The NHS owes a huge amount to people who were not born in the UK and tight immigration rules are negatively impacting the NHS due to lack of nurses. One can ignore this information or add cognitions which allow the facts to be dismissed such as assuming the study was mis-conducted or done on incomplete data, suggesting we’d have fewer foreign-born nurses if there was more ‘space’ for people born in Britain, or that we wouldn’t need as many nurses if we had fewer immigrants.
Unfortunately, this ‘economic migrant’ and utterly false ‘welfare benefit’ rhetoric has placed the British public nicely in a position to alter their belief about the intentions of refugees, reducing cognitive dissonance because one can believe that ‘their’ home countries are safe; ‘they’ are here only for ‘our’ money and jobs; ‘they’ have no legitimate reason to be here. If the other’s intentions can be considered illegitimate, manipulative, or meaningfully harmful, it makes it easier to dismiss their beliefs, actions or values.
This dissonance has very real and deadly consequences. 67% of the British public would support sending troops in to France to stop what have been termed ‘immigrants’from entering the country. Refugees are being treated like criminals. Although there are petitions to allow more refugees into the UK, news outlets showing how individual people can contribute, crowdfunders, websites helping people to share a room in their house, viral videos of Germans cheering arriving refugees, and grassroots campaigns. However, there is still a widespread sense that refugees are a horde to be rid of rather than fellow humans to be welcomed with open arms and kept safe.
The discomfort of the humanitarian crisis is apparent for anyone who has had even remote contact with news of the situation. However, the way to resolve this discomfort is not for us to alter and add beliefs until we feel safe in our inaction. It’s someone else’s problem, we need to tackle things in home countries alone, we will ‘open the door’ to anyone if we let in refugees, and that’s bad, we have enough on our plate, there’s no room, im(migrant)refugees take up our resources and they’re only here to steal our jobs but also to not-work and they take all our benefits anyway.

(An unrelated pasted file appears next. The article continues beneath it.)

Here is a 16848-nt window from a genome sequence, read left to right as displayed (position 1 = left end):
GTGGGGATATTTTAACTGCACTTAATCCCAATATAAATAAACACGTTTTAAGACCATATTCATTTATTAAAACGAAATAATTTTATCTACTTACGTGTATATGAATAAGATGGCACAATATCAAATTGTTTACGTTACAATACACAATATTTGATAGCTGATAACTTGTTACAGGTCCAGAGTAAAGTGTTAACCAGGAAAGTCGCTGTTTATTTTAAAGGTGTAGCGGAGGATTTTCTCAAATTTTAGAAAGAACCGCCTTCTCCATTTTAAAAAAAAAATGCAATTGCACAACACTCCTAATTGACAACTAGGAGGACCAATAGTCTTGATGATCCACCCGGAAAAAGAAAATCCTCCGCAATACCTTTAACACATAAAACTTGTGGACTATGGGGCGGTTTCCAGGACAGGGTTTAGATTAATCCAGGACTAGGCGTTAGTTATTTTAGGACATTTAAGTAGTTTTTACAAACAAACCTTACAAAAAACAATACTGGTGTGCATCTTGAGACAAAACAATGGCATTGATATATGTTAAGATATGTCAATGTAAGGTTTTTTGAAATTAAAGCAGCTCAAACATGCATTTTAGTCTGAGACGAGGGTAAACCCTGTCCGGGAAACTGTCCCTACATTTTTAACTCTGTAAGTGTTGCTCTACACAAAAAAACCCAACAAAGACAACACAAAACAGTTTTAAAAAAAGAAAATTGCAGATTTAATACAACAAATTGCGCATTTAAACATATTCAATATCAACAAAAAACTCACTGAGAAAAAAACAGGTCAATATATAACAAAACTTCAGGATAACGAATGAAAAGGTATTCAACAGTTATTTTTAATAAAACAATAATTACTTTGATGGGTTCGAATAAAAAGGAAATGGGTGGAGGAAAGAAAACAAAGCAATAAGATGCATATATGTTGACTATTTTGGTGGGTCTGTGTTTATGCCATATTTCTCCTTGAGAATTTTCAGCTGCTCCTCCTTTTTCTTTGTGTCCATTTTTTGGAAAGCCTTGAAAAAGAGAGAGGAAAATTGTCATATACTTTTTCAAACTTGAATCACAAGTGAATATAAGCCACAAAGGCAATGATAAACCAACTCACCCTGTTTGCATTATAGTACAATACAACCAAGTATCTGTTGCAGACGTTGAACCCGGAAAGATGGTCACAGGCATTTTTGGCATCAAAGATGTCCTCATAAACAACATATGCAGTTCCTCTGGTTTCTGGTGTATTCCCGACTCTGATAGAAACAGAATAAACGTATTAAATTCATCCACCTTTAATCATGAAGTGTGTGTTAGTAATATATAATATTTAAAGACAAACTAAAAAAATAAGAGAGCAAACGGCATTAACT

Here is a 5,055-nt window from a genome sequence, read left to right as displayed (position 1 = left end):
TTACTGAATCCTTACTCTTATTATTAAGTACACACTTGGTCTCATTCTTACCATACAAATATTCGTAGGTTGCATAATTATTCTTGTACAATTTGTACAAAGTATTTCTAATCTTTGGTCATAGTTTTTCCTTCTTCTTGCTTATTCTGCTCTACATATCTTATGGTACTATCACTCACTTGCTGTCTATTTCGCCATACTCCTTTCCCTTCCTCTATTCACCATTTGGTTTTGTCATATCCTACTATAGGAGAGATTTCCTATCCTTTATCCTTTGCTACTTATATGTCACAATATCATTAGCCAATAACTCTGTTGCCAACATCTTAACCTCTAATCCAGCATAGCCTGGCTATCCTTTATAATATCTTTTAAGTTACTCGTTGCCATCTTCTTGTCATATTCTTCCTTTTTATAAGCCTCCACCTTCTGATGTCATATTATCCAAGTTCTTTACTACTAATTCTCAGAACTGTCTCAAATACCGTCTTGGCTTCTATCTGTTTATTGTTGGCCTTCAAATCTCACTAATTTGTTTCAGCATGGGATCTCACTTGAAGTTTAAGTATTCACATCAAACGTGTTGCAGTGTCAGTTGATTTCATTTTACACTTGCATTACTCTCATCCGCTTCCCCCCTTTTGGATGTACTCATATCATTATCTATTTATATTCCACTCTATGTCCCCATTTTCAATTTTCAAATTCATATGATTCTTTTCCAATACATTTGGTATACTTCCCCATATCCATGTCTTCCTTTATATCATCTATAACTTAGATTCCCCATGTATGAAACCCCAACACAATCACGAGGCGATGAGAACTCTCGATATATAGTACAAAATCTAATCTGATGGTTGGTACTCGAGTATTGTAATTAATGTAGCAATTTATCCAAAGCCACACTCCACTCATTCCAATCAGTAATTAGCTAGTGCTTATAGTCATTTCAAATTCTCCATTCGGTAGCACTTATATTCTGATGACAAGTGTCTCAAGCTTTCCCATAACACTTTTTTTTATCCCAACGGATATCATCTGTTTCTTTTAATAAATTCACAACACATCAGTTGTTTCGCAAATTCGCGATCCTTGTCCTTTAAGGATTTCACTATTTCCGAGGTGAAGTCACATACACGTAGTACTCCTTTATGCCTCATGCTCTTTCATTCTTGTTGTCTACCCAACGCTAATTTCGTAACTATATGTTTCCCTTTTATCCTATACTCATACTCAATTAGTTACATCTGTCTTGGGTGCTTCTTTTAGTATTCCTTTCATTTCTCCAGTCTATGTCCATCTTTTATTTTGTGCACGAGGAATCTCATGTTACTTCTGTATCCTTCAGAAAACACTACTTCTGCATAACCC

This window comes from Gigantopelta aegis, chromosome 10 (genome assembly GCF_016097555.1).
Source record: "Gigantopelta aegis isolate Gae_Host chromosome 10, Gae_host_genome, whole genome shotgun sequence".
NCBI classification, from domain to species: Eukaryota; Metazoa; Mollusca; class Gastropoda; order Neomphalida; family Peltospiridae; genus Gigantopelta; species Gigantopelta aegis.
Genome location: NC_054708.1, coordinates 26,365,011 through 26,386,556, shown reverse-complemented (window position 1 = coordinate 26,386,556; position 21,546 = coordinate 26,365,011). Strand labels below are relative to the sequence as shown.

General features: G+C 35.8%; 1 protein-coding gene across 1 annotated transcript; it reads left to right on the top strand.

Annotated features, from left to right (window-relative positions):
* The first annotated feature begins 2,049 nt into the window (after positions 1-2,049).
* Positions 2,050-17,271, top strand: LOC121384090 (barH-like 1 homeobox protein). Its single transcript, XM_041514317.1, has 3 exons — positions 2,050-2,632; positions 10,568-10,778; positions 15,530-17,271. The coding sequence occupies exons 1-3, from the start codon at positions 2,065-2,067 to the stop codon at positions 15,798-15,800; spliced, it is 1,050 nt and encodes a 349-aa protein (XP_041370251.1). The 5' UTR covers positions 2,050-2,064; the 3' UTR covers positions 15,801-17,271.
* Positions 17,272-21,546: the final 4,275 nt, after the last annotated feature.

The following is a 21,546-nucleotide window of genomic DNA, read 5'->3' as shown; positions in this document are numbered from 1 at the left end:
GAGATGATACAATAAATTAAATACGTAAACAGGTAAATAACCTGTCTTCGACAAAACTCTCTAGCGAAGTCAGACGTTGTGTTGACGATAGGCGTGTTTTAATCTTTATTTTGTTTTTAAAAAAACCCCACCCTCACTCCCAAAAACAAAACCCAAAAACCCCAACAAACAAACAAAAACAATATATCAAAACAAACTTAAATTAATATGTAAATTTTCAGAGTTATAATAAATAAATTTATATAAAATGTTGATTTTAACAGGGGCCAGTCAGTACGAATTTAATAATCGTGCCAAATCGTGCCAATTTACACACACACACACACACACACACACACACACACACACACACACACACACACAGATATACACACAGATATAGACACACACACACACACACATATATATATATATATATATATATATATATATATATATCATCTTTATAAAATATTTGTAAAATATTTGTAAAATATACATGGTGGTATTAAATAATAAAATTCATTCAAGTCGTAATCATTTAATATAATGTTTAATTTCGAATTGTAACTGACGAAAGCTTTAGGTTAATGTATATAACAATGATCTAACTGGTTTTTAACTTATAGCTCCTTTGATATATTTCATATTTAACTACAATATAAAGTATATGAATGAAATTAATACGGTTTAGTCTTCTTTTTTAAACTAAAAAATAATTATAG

Enough is enough. We have to stop using a lack of compassion to resolve our own discomfort and face up to the hard truth. Otherwise, history will not look kindly upon this period of time.
For many years European countries have been warned about the inadequacy of their immigration and asylum systems. Now, with increased refugee arrivals and more frequent tragedies, this system is showing all its weaknesses. But refugee arrivals are not the real cause of this collapse. The real reason is political.
According to the United Nations Refugee Agency, a little more than 430,000 asylum applications have been lodged in the European Union member states since January. 40% of them have been received by Germany alone, while Hungary has taken 1 out of 4 of the remaining ones. This means that 26 EU countries are dealing with just over 180,000 asylum applications, an effort which is all but epic.
Even including the almost 300,000 people who arrived in Italy and Greece since January – mostly Syrians who will be granted asylum – we are still far from experiencing the real refugee arrival pressure faced by much less rich and stable countries like Pakistan, Lebanon and Ethiopia, or, without looking too far, Turkey, home to some 2 million Syrian refugees.
Regrettably, more often than not, politicians ignore facts. With the outstanding exception of Germany, in the majority of the EU countries politicians are competing with each other in sending bad signals to the public. France and the United Kingdom – the latter being a country where asylum applications have remained stable over the last few years – could not find a better answer to the needs of some 3,000 migrants in Calais than to send the police and allocate money to reinforce surveillance.
In Denmark – where asylum applications have not increased significantly compared to 2014 – the parliament approved last Wednesday a cut in refugee benefits, with the declared intent to make the country less attractive to refugees. In Poland – where asylum applications in 2014 dropped by 50% compared to 2013 – the country’s president spoke against the possibility of taking more asylum seekers, although the number of asylum applications remained low in the first half of 2015 too.